We still have no SNBU winter flocks near our site, not surprising with the warm temperatures and no snow. The closest observations I have heard of a flock of about 50 birds in the Ravenshoe Rd. area approximately 20 km away. Another report in the same area was of a “large” flock. We’re looking forward to hearing how Quebec, Temiskaming and others are doing.
Theresa, King City, ON
We continue to have unseasonably warm temperatures and no snow, so no Snow buntings have been sighted at any of the sites we hoped to work at this year. Hopefully this will change in January! Best,
Vicki Piaskowski, Hartland, WI
Everything was going smoothly until the white stuff melted…
From Dec 16 to Dec 23, 108 SNBU and 1 LALO were banded. Some days were better than others but the peak was on Dec 23 with 36 SNBU banded. Unfortunately, that’s when the rain started and after a few days of rain, the fields were bare again.
Some interesting recaps at Mirabel included:
-2421-91860, banded on Jan 23, 2013 in Arthur, ON
-SNBU banded at St-Roch on Dec 13 2014 and caught at Mirabel 10 days later (30km)
-3 SNBU banded last winter at Mirabel were recaught
-1 SNBU banded in Jan 2013 and that was recaught in Jan 2014 was recaught again, 3rd consecutive year in the area, or passing through the area.
Mirabel Season total: 187 SNBU, 1 LALO
St-Roch has been our most productive site this year, even with a similar effort to the other sites (about 1,5h each day). Since this site is more to the east, we think the birds find this one first, refuel and don’t need to stop at Mirabel, only 30 km west. Looking back at the March migration last year, the opposite was also true. From March 22 to 31, 572 SNBU were banded at Mirabel while St-Roch only did 68 SNBU with similar effort. Interesting!
Back to this year, from Dec 14 to 23, 341 SNBU and 4 LALO were banded. Besides 3 days, all the other were in the 40 to 50 birds banded range, peaking on Dec 23 with 60 SNBU, again just before the rain started. The field in which we work is now flooded and we’re not sure how we’re going to handle that, hopefully a lot of snow is on the way!
Some interesting recaps at St-Roch included:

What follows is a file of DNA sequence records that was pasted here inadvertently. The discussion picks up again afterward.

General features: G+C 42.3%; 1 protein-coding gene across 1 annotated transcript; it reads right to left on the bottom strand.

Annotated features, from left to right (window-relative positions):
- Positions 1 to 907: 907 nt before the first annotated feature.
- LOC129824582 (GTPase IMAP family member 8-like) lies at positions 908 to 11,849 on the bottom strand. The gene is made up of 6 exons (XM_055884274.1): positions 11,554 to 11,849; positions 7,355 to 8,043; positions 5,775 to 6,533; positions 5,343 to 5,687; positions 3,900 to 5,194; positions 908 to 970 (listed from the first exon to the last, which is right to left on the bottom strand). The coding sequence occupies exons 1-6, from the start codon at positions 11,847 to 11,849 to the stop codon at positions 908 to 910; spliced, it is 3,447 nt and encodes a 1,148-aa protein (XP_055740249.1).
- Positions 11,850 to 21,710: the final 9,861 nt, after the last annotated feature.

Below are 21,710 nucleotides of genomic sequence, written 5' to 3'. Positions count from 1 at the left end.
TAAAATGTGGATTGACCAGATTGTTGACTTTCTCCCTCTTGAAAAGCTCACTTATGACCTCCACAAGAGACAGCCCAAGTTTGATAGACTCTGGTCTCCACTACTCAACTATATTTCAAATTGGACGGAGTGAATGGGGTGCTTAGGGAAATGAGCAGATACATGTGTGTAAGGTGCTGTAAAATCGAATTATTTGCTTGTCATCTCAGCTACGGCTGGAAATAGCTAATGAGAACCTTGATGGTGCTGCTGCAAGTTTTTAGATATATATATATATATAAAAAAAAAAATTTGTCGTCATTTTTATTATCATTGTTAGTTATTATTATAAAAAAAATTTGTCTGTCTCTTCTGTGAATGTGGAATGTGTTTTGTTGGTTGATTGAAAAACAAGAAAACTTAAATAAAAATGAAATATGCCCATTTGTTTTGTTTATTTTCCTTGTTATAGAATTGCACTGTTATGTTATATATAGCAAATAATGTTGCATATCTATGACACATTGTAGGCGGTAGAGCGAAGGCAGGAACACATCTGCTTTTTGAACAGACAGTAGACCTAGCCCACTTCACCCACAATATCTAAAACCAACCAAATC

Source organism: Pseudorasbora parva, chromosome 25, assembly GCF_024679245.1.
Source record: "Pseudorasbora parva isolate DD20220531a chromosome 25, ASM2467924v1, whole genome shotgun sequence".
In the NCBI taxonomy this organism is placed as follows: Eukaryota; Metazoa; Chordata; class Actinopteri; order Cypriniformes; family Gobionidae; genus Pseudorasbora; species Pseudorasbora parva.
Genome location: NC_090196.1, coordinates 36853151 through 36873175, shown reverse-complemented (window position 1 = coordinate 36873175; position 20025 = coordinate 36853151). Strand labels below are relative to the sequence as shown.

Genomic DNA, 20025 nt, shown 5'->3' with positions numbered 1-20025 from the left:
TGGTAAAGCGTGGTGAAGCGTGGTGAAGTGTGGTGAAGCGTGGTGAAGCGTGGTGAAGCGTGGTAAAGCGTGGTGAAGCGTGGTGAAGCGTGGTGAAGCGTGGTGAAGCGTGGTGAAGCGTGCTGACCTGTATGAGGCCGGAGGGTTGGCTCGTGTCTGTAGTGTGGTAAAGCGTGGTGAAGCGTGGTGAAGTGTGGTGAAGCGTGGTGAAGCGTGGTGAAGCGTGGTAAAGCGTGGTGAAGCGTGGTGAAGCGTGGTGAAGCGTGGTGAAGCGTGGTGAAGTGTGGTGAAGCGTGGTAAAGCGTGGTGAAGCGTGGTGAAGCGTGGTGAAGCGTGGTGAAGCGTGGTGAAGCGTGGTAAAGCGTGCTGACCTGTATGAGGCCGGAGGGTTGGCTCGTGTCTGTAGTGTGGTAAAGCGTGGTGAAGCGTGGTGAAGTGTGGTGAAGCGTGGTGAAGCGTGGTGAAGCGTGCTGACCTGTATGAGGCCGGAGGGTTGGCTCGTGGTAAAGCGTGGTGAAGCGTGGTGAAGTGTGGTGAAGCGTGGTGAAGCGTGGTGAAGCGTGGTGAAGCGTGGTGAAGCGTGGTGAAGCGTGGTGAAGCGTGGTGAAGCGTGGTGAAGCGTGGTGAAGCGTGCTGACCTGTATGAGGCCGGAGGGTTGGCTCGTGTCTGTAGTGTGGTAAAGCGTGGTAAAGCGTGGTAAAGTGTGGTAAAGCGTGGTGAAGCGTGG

-2411-99683, banded on Jan 8 2014 in Port Rowan, ON
-1 SNBU banded in Mirabel on Dec 18 was recaught only two days later in St-Roch (30km going back east)
-1 SNBU banded in Coteau-du-lac on Dec 12 was recaught ten days later in St-Roch (70km going back east)
St-Roch Season total: 481 SNBU, 4 LALO
Another really diverse two weeks for Coteau-du-lac with 90 SNBU, 9 HOLA, 5 LALO and 1 SOSP. Flocks have been from various size but it was getting better towards the end, with 38 SNBU banded on Dec 22. Some Song Sparrows have been visiting the bait site, even escaping from the traps until finally one was caught this week. Unfortunately there again the snow all melted and the flock is gone. Not only is this site very good for HOLA and LALO, it also has the highest female percentage this year by a wide margin with 38%.
Coteau-du-lac Season total: 119 SNBU, 24 HOLA, 12 LALO and 1 SOSP.
So this brings our Southern Quebec Teams to a total of 787 SNBU banded. Everything is at a standstill now, we need snow!
Simon Duval, Migration Research Foundation
In the highlands of Sainte-Luce near Rimouski, the last 2 weeks have been exciting. The bait site area turns out to be an even better spot for snow buntings than I had imagined.
Several large flocks (sometimes up to a thousand birds, with quite a few LALO) remained in the area. They have been wavering -over and around-, -over, around and over again- the traps, uncertain and timid. It just makes me go crazy to have these hundreds of birds around and not catch anything! I think more snow is needed for things to get busy. I am thinking to give some kind of other trapping method a try next year (woosh-net?), at least for December. Yet I did band the two first birds on December 21st: 1 SNBU and 1 LALO, so that was nice.
With the rain and warm weather, same story here as in Montreal area for now though: fields are bare and everybody is gone…
May you or other people you might know be interested in participating in a snow bunting census project, please have a look at the following website:
The data collected will be used to assess the influence of snow depth on snow bunting’s abundance, as part of my research project. You can download the field protocol on the website to have more information on the project.
And one last thing to check out is the new facebook page for the CSBN that Simon Duval has created! Thanks to this initiative, more people will be able to find us on the web and learn about our activities!
*** We’ll do another post in two weeks from now, please send me the news you would like to share by January 10th
Happy new year to all! May your lives filled with joy and your traps with buntings!